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Virchows Arch. 2008 Nov;453(5):433-40. doi: 10.1007/s00428-008-0674-x. Epub 2008 Oct 1.

Current practices in performing frozen sections for thyroid and parathyroid pathology.

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1
Department of Pathology, Tokai University School of Medicine, Isehara City, Kanagawa, 259-1193, Japan. osamura@is.icc.u-tokai.ac.jp

Abstract

In this review article, current trends in thyroid and parathyroid frozen sections are discussed. In Japan and other countries, the numbers of thyroid frozen sections have been dramatically decreasing over the past decade. The decline in the number of thyroid frozen sections has been attributed to two major factors: highly diagnostic preoperative fine needle aspiration for papillary carcinomas, the most frequent type of thyroid cancers, and the acknowledgment in the literature of the disadvantageous frozen sections for follicular tumors. Several authors have argued that the frozen section of thyroid nodules should be limited only to cases that have a preoperative cytology diagnosis as "atypical" or "suspicious". In contrast, frozen sections for parathyroid glands have been increasing in numbers. This increase is thought to be largely due to the high number of parathyroidectomies for secondary hyperplasia in dialysis patients. Frozen sections are usually performed to confirm the removal of parathyroid tissue for either cyropreservation or auto-transplantation. It is concluded that thyroid and parathyroid frozen section examination is restricted to selected situations.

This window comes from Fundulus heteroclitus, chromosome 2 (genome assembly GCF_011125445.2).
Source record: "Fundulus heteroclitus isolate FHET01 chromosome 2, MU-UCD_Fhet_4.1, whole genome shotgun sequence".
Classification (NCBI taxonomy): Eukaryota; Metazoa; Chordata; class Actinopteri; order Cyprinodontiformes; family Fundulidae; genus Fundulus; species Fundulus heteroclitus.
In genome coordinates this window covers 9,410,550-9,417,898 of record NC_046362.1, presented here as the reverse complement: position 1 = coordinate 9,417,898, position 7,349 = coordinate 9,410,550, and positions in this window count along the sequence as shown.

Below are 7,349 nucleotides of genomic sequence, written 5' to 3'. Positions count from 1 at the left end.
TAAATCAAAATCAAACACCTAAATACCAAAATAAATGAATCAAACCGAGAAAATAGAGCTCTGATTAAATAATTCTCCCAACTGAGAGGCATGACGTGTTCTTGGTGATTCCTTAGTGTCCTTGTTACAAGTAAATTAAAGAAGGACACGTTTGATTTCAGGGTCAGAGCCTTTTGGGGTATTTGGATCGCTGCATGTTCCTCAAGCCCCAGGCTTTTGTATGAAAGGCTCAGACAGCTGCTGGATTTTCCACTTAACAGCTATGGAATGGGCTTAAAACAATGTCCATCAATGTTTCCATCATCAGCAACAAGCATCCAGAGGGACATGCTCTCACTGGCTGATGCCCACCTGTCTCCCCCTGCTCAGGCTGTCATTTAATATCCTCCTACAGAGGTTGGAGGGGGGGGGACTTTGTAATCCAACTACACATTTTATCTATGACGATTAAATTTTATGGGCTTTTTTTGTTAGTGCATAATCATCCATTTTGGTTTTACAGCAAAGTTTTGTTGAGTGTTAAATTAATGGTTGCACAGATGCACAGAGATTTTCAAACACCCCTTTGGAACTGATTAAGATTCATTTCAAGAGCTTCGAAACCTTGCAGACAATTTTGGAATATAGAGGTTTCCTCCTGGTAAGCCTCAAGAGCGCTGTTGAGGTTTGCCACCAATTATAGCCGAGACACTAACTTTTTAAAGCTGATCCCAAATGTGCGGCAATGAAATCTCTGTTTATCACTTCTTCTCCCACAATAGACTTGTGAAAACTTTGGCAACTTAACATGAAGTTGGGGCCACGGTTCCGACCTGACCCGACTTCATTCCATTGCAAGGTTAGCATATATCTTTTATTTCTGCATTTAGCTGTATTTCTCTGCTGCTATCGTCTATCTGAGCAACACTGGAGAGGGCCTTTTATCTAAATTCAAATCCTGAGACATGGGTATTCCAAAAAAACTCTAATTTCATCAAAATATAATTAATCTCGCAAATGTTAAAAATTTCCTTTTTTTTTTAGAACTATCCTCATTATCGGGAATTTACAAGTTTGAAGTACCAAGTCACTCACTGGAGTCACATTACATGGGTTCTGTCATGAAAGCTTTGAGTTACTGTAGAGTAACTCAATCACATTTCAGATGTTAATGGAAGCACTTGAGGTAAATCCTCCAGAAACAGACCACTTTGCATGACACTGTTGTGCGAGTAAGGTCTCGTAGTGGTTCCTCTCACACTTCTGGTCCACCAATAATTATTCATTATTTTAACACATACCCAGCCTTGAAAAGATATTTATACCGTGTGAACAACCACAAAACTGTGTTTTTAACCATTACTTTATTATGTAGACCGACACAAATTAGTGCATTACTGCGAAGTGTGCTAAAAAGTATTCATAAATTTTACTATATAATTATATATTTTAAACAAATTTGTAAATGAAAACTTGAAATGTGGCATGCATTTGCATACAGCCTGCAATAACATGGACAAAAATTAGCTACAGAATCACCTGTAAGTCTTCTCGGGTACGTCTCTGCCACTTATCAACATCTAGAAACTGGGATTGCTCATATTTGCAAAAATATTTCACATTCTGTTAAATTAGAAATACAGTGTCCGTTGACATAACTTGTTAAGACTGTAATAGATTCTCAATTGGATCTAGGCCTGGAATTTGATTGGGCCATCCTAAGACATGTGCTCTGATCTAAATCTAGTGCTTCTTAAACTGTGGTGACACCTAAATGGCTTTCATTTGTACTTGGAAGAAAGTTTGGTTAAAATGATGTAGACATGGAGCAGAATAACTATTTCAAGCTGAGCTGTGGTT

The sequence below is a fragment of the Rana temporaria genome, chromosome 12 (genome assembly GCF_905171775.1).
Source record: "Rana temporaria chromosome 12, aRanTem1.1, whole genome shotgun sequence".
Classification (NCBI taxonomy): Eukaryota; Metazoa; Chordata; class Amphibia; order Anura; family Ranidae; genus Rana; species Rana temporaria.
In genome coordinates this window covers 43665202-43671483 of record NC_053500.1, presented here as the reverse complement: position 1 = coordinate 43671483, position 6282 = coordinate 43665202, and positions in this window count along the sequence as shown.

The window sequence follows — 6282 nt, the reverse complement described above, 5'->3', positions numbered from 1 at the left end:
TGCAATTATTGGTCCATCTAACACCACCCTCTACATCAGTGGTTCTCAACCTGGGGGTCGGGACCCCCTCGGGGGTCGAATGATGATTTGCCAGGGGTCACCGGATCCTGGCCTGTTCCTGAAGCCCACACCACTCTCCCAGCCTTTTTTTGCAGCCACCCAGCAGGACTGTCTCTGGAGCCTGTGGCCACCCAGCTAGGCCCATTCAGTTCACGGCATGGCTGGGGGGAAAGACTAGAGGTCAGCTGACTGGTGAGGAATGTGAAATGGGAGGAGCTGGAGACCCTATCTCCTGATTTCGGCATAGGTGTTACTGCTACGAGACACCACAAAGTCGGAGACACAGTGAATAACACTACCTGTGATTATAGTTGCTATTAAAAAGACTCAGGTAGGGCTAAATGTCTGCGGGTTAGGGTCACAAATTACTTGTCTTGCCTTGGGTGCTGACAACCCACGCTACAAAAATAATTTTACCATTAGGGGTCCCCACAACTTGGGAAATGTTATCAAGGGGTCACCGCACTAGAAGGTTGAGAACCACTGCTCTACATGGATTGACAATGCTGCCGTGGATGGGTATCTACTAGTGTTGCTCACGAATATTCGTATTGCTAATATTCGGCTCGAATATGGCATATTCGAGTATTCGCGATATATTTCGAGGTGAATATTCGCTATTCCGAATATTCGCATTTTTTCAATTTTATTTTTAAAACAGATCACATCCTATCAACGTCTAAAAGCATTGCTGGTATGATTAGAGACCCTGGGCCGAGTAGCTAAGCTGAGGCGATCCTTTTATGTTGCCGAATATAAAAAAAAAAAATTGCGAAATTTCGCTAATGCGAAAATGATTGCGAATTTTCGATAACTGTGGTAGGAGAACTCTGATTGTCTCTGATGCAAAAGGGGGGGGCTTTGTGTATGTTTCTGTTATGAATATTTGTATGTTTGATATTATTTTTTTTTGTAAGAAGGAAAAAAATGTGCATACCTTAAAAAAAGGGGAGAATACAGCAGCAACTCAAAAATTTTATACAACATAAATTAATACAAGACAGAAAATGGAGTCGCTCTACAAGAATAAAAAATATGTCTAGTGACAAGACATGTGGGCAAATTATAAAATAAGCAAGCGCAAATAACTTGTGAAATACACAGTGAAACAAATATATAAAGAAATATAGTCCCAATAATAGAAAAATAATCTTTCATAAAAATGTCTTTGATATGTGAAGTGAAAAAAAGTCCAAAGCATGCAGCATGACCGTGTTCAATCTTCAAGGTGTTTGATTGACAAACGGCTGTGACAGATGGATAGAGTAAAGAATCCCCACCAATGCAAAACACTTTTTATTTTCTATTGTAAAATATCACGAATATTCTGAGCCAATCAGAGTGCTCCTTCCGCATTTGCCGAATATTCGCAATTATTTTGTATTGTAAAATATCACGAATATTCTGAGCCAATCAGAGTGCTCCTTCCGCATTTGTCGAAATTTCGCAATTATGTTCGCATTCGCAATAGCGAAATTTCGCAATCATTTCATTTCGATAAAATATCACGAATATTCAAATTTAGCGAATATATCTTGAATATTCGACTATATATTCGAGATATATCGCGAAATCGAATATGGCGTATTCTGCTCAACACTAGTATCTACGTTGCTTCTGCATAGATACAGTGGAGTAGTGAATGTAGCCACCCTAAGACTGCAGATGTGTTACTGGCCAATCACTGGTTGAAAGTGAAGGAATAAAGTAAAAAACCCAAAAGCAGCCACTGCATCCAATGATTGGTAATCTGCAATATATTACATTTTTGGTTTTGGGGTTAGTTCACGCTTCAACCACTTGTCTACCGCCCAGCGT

PMID:
18830623
DOI:
10.1007/s00428-008-0674-x
[Indexed for MEDLINE]
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